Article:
You’ve likely seen the clip by now. Fresh off the Cavaliers unnecessarily close 100-97 win over the Indiana Pacers, sideline reporter Allie LaForce asked the best basketball player of all time for his thoughts on the passing of Gregg Popovich’s wife, Erin. From the reaction on LeBron’s face, it was clear that he was only just processing the news as he heard it. Far from the usual softball “were you happy to win?” type questions, this was one freighted with real emotional weight.
After the game Twitter, as it does, descended on LaForce for a whole host of reasons, none of them terribly compelling. LeBron came to her defense with his own statement that he thought she was “very professional” and did “a great job.” That likely won’t stop the trolls, but it at least sheds some light on the situation.
Down in Puerto Rico, the Cleveland Indians and the Minnesota Twins were playing something vaguely resembling baseball. With the stultifying game heading into extras, ESPN sent their sideline reporter down to speak with Puerto Rican natives Roberto Perez and Francisco Lindor during the game. The interview was a banal as they all are, but it raised a question. Why bother?
Especially in basketball the sideline reporter is an awkward fit. Initially, networks deployed talent to the sidelines during football games in order to mine a bit more information and make observations that weren’t as self-evident in the days before ubiquitous cameras. Football is a slow game that generally features plenty of down time between spurts of action, so it was a natural fit. A plodding event can be easily enlivened with a bit more content. Even baseball is a somewhat more natural fit for added coverage. Guests in the radio or tv booths are normal, so Tim Kurkijan inexplicably sitting in the stands isn’t that much more of a reach. A commentator can take back over should something happen, or calmly interject a ball and strike count.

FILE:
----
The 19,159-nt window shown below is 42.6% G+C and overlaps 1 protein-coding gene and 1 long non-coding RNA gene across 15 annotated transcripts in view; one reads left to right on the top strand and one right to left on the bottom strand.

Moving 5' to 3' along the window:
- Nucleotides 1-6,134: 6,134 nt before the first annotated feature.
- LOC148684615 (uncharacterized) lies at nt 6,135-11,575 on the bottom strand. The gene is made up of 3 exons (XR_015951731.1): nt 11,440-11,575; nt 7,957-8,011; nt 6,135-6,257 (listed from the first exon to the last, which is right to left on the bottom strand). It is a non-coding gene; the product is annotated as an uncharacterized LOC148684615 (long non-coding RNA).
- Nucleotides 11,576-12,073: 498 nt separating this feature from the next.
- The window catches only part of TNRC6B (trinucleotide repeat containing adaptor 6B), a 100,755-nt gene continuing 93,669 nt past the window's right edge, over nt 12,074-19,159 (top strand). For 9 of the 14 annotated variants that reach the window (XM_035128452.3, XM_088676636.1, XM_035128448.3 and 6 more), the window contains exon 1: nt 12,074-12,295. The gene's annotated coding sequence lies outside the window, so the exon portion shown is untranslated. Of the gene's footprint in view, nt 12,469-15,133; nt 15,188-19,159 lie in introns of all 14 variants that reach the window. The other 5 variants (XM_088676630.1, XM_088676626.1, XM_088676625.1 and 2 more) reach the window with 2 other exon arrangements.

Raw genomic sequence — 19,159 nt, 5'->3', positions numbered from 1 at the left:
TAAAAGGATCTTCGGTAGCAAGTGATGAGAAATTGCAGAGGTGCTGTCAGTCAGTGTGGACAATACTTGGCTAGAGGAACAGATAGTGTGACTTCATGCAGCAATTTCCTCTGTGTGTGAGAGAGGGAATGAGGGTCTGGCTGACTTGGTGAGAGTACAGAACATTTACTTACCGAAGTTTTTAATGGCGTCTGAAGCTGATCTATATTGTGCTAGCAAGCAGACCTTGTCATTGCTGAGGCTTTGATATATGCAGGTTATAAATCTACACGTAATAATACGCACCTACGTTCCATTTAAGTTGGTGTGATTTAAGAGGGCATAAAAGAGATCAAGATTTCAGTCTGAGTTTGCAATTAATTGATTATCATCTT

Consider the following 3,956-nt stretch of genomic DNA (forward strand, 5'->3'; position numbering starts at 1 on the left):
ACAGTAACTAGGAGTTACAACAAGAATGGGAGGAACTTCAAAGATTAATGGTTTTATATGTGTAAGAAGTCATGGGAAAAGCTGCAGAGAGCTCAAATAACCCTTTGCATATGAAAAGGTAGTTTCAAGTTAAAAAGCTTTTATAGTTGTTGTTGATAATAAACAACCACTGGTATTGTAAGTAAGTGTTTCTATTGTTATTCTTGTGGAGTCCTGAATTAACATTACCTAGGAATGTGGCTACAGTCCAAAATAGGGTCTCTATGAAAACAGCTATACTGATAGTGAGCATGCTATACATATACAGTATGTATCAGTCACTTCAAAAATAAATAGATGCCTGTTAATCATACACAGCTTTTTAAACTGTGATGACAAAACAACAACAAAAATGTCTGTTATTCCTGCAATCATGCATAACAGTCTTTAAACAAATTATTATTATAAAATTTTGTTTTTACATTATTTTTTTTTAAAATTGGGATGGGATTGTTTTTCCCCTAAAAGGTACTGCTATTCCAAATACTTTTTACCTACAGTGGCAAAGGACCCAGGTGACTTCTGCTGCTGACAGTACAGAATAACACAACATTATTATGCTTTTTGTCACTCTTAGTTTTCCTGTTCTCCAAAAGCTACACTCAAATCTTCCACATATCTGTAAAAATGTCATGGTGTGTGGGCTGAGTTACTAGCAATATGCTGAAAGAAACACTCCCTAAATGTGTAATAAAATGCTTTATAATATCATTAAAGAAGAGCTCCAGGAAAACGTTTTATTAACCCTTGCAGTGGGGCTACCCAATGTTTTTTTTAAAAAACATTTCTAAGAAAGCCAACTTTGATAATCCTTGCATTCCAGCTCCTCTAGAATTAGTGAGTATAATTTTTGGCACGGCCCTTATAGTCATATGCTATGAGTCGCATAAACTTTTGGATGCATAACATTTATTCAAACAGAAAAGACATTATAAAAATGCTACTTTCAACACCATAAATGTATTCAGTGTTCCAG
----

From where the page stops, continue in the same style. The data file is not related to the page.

Basketball is different. Even postgame last night, LeBron is still in the midst of recovering from the incessant physical exertion demanded by the game. There is no down time in basketball, no 45 second clock for players to stand around and make arcane plans, no real stoppages unless a coach calls timeout. When the clock is running, the game is on. That makes shoehorning in interviews difficult. Popovich himself has become known for his taciturn and clearly vexed answers to halftime questions to the point it’s something of a running gag now.
And halftime and postgame are times when the ball isn’t in play. The in game interview or sideline reporter is essentially useless for basketball. A player who is receiving treatment for an injury is either plainly visible on the bench or has been taken back to the locker room where there is limited access anyway. Interviews with players are punctuated by gasps for air or long pauses while a guy who just finished a series of wind sprints tries to regain some mental faculty.
All of this to say, sideline reporting is an experiment that has succeeded elsewhere but largely failed with basketball. This isn’t on Allie LaForce or LeBron or Gregg Popovich and his non-answers. It’s just that the sport doesn’t fit well to the idea. Last night could LeBron have held forth just as well at his locker or on the dais? Obviously. Has any coach or player ever really said anything that wasn’t a platitude while on court after a game? Nothing comes to mind. Last night wasn’t some failure of the system or moral failing on the part of TNT, it was just a bad system being forced somewhere it doesn’t fit and isn’t needed.